At the beginning of every year, motoring enthusiasts start placing their bets on who will walk away with the annual Car of the Year – or COTY – title. This year is no different. The finalists – announced at Auto Africa last year – go through a grueling examination weekend in January, after which scores are added up and audited. Then, early in March, the winners are announced at a swanky function attended by everyone who is anyone in the local motoring industry. Mambaonline’s coverage of the contest started in 2004 and in this special edition of Mamba Motoring, we’re once again placing our bets on who will come out on top…

Those unlikely to win the title


Hyundai is no longer a new name in our country, but the new Accent is the first of its models that have managed a COTY nod…and with good reason! Last year, the Accent’s Kia cousin – the Rio – put up a splendid fight in the competition and many believe that the Accent is an even better package. Its styling is fairly average yet attractive, it has a very willing and quite economical engine and build quality is on par as well. Parts are on the expensive side apparently, but compared to rivals like VW’s Polo and Toyota’s Yaris, the Accent’s R134 900 price tag is very competitively priced, scoring it a number of points in the value for money section of the contest. That said, I doubt the Hyundai will be able to defeat the other contenders for the crown – firstly because there are at least three finalists that really are better cars, but also because I don’t think the local motoring press (who are the ones deciding the winner) are open enough for a Korean winner: A winner from the East possibly (half the nominees are not European in origin), but definitely not from Korea. It might be a controversial statement to make, but in the 22 years that the SA COTY contest has been running, it’s the European models that have walked away with the title a staggering 17 times, with BMW, Opel and Audi taking it 11 out of 17 times. The only manufacturers from the orient that have managed to scoop the title are Toyota (who won the first ever SA COTY with the Corolla in 1986 and again in 1989) and Nissan (with the Maxima in 1992). So, a winner from Korea? Highly unlikely!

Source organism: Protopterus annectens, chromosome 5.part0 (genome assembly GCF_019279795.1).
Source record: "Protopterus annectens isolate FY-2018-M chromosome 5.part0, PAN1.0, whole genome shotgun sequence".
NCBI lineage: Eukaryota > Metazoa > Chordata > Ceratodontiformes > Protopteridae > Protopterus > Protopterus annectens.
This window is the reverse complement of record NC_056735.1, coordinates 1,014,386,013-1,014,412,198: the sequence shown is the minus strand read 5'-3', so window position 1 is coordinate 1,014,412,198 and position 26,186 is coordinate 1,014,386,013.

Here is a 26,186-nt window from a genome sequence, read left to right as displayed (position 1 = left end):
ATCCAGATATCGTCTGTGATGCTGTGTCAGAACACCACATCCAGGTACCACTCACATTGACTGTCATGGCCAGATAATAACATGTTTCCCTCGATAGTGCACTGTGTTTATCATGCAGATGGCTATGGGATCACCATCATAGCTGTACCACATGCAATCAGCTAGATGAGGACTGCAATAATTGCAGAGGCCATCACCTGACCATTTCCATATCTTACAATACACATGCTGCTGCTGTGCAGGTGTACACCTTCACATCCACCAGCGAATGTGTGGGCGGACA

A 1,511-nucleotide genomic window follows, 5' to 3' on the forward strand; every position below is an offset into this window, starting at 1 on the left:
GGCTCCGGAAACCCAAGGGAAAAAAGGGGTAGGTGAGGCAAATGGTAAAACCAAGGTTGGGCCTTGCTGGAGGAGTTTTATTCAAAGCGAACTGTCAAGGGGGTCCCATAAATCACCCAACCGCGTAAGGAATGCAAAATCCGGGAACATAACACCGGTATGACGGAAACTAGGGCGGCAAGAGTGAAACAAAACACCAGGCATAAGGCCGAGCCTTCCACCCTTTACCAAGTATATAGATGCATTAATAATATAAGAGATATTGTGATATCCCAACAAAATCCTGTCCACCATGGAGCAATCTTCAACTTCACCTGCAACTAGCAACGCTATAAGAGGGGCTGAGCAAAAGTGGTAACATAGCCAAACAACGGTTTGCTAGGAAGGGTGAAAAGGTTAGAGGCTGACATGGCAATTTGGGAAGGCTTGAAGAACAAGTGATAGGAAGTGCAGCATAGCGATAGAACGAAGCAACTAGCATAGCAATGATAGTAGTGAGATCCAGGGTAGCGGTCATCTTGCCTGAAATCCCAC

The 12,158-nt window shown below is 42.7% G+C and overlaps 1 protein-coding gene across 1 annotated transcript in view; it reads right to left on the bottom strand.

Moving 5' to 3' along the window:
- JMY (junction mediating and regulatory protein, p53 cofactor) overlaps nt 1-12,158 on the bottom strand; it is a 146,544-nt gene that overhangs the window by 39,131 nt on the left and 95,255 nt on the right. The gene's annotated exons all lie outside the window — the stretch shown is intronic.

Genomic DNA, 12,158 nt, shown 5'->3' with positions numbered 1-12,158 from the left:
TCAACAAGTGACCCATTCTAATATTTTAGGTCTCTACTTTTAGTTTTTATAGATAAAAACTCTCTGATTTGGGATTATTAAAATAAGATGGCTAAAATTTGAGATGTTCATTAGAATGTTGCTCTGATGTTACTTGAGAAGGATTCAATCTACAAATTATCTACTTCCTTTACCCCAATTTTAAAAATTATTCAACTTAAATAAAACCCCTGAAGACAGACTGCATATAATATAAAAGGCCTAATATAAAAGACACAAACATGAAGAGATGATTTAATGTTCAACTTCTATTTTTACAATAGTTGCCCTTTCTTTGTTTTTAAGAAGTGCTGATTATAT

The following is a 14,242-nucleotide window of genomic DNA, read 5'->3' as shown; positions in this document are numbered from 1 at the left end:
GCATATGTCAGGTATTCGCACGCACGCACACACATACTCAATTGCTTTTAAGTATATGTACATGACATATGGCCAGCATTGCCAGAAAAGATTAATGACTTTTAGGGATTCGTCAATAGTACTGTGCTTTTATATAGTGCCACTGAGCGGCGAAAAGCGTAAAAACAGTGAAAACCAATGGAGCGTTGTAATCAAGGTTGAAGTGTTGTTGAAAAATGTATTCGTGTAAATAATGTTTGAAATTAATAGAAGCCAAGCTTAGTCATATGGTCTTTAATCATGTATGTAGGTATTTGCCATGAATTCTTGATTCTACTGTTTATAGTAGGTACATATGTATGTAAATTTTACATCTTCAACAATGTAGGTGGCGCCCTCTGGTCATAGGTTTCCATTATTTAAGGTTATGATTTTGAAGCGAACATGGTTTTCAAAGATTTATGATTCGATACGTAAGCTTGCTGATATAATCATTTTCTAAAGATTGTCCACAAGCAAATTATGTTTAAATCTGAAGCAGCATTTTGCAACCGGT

Fiat Auto seems to be on a roll when it comes to designing absolutely gorgeous cars, and the Alfa Romeo 159 is no exception. An evolution of the elegant 156 design, the new 159 is undoubtedly one of the most attractive cars on the road today: its clean lines create an almost moody feel that compliments its aggressive, passionate stance. The Alfa’s build quality and finish creates a quality-impression in general, while its 2.2-litre engine (that develops 136kW and 230Nm of torque) takes it to an acceptable top speed of 217km/h. What does however count against it is its price: At R299 000, the Alfa Romeo 159 is not cheap and, besides its glorious styling, doesn’t offer anything more than say an Audi A4 2.0T or Volvo S40 T5. Alfa Romeos are being premium priced, and in the local context I don’t think this makes a lot of sense. With value for money being a key priority in the finalists’ evaluation, the Alfa 159 is a worthy contender that in my opinion won’t repeat the success had by the 156 it replaced.